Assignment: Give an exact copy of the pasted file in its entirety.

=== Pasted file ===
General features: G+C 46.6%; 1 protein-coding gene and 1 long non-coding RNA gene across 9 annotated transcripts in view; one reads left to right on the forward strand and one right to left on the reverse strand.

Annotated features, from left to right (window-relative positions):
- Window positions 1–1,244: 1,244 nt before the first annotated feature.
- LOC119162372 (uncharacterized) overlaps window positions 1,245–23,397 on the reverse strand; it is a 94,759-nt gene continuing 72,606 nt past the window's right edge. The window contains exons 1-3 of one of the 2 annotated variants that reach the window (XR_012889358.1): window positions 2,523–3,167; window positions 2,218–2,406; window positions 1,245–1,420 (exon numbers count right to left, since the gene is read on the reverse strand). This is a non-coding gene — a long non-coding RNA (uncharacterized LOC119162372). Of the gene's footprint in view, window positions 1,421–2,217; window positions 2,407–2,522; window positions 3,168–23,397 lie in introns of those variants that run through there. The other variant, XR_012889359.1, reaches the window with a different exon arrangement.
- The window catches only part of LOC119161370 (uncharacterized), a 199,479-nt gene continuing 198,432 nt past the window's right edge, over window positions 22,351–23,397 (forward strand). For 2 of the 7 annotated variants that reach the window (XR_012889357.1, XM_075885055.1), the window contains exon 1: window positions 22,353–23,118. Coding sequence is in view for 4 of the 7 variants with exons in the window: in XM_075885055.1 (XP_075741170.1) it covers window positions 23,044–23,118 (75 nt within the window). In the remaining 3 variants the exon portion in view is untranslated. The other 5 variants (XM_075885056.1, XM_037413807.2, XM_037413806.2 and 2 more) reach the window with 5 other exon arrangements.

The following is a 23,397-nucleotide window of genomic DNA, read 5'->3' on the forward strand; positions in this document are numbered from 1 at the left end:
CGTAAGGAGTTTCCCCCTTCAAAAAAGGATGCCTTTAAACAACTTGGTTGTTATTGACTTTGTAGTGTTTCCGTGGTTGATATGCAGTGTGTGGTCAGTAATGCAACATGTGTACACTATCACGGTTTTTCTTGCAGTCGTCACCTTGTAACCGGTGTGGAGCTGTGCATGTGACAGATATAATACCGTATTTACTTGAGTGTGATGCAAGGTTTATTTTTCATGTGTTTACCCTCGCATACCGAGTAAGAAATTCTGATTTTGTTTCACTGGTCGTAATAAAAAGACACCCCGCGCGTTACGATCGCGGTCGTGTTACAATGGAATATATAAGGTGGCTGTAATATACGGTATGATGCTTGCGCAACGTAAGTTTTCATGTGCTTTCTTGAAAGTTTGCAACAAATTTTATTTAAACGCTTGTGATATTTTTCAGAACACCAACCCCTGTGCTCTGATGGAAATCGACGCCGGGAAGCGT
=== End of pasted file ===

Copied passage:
General features: G+C 46.6%; 1 protein-coding gene and 1 long non-coding RNA gene across 9 annotated transcripts in view; one reads left to right on the forward strand and one right to left on the reverse strand.

Annotated features, from left to right (window-relative positions):
- Window positions 1–1,244: 1,244 nt before the first annotated feature.
- LOC119162372 (uncharacterized) overlaps window positions 1,245–23,397 on the reverse strand; it is a 94,759-nt gene continuing 72,606 nt past the window's right edge. The window contains exons 1-3 of one of the 2 annotated variants that reach the window (XR_012889358.1): window positions 2,523–3,167; window positions 2,218–2,406; window positions 1,245–1,420 (exon numbers count right to left, since the gene is read on the reverse strand). This is a non-coding gene — a long non-coding RNA (uncharacterized LOC119162372). Of the gene's footprint in view, window positions 1,421–2,217; window positions 2,407–2,522; window positions 3,168–23,397 lie in introns of those variants that run through there. The other variant, XR_012889359.1, reaches the window with a different exon arrangement.
- The window catches only part of LOC119161370 (uncharacterized), a 199,479-nt gene continuing 198,432 nt past the window's right edge, over window positions 22,351–23,397 (forward strand). For 2 of the 7 annotated variants that reach the window (XR_012889357.1, XM_075885055.1), the window contains exon 1: window positions 22,353–23,118. Coding sequence is in view for 4 of the 7 variants with exons in the window: in XM_075885055.1 (XP_075741170.1) it covers window positions 23,044–23,118 (75 nt within the window). In the remaining 3 variants the exon portion in view is untranslated. The other 5 variants (XM_075885056.1, XM_037413807.2, XM_037413806.2 and 2 more) reach the window with 5 other exon arrangements.

The following is a 23,397-nucleotide window of genomic DNA, read 5'->3' on the forward strand; positions in this document are numbered from 1 at the left end:
CGTAAGGAGTTTCCCCCTTCAAAAAAGGATGCCTTTAAACAACTTGGTTGTTATTGACTTTGTAGTGTTTCCGTGGTTGATATGCAGTGTGTGGTCAGTAATGCAACATGTGTACACTATCACGGTTTTTCTTGCAGTCGTCACCTTGTAACCGGTGTGGAGCTGTGCATGTGACAGATATAATACCGTATTTACTTGAGTGTGATGCAAGGTTTATTTTTCATGTGTTTACCCTCGCATACCGAGTAAGAAATTCTGATTTTGTTTCACTGGTCGTAATAAAAAGACACCCCGCGCGTTACGATCGCGGTCGTGTTACAATGGAATATATAAGGTGGCTGTAATATACGGTATGATGCTTGCGCAACGTAAGTTTTCATGTGCTTTCTTGAAAGTTTGCAACAAATTTTATTTAAACGCTTGTGATATTTTTCAGAACACCAACCCCTGTGCTCTGATGGAAATCGACGCCGGGAAGCGT